Epidermis: In Conversation with Sophie Harris-Taylor

Epidermis: In Conversation with Sophie Harris-Taylor

As we launch new products we aim to always come back to skincare that is natural and inclusive of all. Skin is so important, it is the largest organ of our body, and its job is to protect us. As it continuously grows, old skin cells die and new cells are created. It is easy to get caught up with what’s ‘trending’ instead of what is best for your skin, and that won’t cause any harm to it. The beauty industry campaigns that we see have given us an idealised version of skin. But, in fact everybody’s skin is different. It is important to remember that our skin is precious, and it protects us every day. It is completely normal to have discolouration, spots, wrinkles, etc. In fact it is estimated that around 95% of people aged 11 to 30 are affected by acne to some extent. However, some struggle with their skin more than others. This can really affect their mental health, which is why this week we spoke with photographer Sophie harris-Taylor, who hopes to showcase all skin types by creating beautiful images of people with different skin to let others know they are not alone and this is completely normal.

Sophie Harris-Taylor is a photographer who creates images which focus on self-reflection and relatability. Her Epidermis series features 20 women from across the UK who all have varying skin conditions. These raw, softly lit, images were taken naked, and completely make-up-free. The style of the images mimic the beauty campaigns we see, showcasing natural beauty instead of enhanced visuals.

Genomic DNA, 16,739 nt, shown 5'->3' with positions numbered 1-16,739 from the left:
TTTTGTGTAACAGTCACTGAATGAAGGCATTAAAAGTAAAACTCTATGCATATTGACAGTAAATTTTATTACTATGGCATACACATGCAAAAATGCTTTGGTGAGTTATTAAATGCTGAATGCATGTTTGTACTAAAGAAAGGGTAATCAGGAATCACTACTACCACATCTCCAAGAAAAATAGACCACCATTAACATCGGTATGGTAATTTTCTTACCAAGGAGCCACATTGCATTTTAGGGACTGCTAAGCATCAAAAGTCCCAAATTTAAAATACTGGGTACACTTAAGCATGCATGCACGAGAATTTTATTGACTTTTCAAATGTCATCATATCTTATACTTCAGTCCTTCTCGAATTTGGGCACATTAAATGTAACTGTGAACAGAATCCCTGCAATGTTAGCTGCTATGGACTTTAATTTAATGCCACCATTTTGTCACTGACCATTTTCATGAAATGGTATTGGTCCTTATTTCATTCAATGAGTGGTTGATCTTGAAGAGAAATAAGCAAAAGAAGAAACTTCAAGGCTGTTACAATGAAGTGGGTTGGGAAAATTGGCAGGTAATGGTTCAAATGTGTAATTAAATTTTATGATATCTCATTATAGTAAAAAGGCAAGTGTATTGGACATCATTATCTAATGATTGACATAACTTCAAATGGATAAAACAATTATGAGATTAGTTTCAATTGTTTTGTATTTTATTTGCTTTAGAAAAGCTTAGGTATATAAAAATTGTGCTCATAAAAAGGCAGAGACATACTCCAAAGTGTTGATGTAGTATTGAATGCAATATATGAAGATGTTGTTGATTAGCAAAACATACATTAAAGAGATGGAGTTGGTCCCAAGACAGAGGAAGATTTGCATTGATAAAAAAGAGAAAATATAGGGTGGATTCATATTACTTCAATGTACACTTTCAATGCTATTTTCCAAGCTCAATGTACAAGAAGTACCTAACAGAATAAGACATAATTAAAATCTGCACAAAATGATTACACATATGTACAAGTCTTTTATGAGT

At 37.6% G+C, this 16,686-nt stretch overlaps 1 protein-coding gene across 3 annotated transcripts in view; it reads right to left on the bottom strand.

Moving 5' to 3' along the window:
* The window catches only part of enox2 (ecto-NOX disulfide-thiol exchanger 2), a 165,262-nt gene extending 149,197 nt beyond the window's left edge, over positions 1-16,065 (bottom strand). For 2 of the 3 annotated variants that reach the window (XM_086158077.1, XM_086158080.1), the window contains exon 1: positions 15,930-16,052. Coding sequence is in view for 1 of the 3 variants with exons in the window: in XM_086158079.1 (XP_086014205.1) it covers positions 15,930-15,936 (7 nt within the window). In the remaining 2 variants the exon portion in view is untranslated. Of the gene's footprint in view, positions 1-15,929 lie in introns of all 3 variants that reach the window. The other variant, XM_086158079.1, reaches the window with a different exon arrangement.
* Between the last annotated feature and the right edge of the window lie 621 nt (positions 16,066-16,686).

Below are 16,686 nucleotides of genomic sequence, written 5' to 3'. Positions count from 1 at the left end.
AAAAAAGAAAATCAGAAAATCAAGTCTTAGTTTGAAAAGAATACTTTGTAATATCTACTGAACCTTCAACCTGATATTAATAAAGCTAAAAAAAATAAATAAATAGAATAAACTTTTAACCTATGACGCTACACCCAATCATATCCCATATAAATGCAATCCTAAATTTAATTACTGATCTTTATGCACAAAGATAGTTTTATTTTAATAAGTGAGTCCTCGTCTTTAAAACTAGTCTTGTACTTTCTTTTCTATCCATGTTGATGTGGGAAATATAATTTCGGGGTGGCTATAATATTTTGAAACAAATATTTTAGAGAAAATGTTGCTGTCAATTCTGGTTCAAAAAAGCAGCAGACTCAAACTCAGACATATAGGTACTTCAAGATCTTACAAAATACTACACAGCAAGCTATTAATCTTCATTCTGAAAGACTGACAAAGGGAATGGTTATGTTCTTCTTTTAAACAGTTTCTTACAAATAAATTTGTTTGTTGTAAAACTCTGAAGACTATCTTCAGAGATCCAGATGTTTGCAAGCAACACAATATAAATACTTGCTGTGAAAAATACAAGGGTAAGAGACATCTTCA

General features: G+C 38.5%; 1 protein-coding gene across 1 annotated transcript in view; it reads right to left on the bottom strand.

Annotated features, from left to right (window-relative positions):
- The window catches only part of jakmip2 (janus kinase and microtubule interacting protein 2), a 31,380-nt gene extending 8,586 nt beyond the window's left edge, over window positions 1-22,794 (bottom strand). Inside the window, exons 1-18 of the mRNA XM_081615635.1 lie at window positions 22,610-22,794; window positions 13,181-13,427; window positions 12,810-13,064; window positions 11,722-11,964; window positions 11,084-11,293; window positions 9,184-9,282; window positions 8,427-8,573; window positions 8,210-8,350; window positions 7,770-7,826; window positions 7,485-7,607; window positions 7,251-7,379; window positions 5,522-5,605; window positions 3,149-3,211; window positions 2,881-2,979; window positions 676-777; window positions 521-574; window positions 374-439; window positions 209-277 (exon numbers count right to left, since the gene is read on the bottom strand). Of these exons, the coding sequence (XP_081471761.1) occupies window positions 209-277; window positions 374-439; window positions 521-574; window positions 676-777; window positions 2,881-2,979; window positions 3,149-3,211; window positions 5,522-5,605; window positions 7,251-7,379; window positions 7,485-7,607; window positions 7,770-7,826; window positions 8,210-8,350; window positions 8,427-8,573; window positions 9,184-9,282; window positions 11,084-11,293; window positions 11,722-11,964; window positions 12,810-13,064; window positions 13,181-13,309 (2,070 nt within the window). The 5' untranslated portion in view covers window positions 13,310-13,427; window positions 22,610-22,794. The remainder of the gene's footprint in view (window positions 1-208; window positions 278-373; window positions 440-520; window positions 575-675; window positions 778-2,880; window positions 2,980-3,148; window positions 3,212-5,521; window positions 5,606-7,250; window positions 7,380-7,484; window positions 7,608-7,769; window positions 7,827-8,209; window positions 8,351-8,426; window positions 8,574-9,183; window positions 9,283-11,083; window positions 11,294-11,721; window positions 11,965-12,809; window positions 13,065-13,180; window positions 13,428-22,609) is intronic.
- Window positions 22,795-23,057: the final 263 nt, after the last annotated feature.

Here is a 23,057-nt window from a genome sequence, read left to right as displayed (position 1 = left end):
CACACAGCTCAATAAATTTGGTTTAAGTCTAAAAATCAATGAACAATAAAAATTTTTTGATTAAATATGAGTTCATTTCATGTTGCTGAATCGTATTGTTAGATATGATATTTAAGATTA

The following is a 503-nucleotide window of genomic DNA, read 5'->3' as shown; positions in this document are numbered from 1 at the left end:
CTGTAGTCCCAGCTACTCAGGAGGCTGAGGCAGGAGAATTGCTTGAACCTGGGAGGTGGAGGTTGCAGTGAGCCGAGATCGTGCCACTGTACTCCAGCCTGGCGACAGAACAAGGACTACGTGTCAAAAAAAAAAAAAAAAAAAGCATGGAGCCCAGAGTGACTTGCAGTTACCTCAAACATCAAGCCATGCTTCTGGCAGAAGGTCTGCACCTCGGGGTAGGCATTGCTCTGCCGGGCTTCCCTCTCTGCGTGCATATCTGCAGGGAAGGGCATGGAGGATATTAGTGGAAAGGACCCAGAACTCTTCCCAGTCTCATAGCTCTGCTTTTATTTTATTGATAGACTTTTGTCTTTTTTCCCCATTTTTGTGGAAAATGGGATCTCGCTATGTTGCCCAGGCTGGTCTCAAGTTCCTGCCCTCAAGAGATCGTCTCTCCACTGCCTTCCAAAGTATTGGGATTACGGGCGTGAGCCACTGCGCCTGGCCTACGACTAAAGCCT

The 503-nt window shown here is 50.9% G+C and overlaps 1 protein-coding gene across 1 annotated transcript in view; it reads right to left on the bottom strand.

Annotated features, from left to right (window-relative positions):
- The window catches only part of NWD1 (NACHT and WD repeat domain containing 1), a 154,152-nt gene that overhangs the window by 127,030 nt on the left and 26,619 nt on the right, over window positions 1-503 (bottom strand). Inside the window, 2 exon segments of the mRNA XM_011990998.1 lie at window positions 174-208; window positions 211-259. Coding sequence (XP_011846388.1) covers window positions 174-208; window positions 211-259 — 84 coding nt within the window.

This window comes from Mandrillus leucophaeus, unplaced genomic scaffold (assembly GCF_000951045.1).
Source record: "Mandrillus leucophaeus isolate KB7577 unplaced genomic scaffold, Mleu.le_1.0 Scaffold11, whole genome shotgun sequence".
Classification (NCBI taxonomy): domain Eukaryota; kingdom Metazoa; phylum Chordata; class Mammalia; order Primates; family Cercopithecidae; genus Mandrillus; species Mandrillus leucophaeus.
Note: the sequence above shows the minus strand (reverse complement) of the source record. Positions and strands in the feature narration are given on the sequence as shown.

Could you tell us a bit about yourself, and how you got into photography?
“I’m a London based photographer, I work on both commercial assignments and my own personal projects. I guess I’ve always been doing it in some way, back to when I was in my teenage years. I was always the one documenting everything. University opened my eyes to photography as an art form and that’s where I probably began to find my voice. And over the past ten + years, it’s been something I’ve grown more and more confident with.”

“The camera is really just the medium for me that I use to express my own ideas and explore subjects I’m interested in – but equally, it could be a paint brush.”


What inspired you to create your work, and why do you choose to photograph people?
“My work is often inspired by my own vulnerabilities, preoccupations and life experiences. Using others to explore these subjects. I often find myself treading the line between representing my subjects truthfully, whilst also reflecting my own view. Stylistically I’m drawn to strong light giving the often mundane and intimate moments a bit more significance. I guess each of my projects sit somewhere between documentary and something more stylised and formal, but it’s a bit of a spectrum. I’m interested particularly in the human condition, the broad similarities, the niches and the nuances of these. I like that my work seems to have an emotional resonance with people, but also a relatability and accessibleness.”


What do you hope to emote through your work?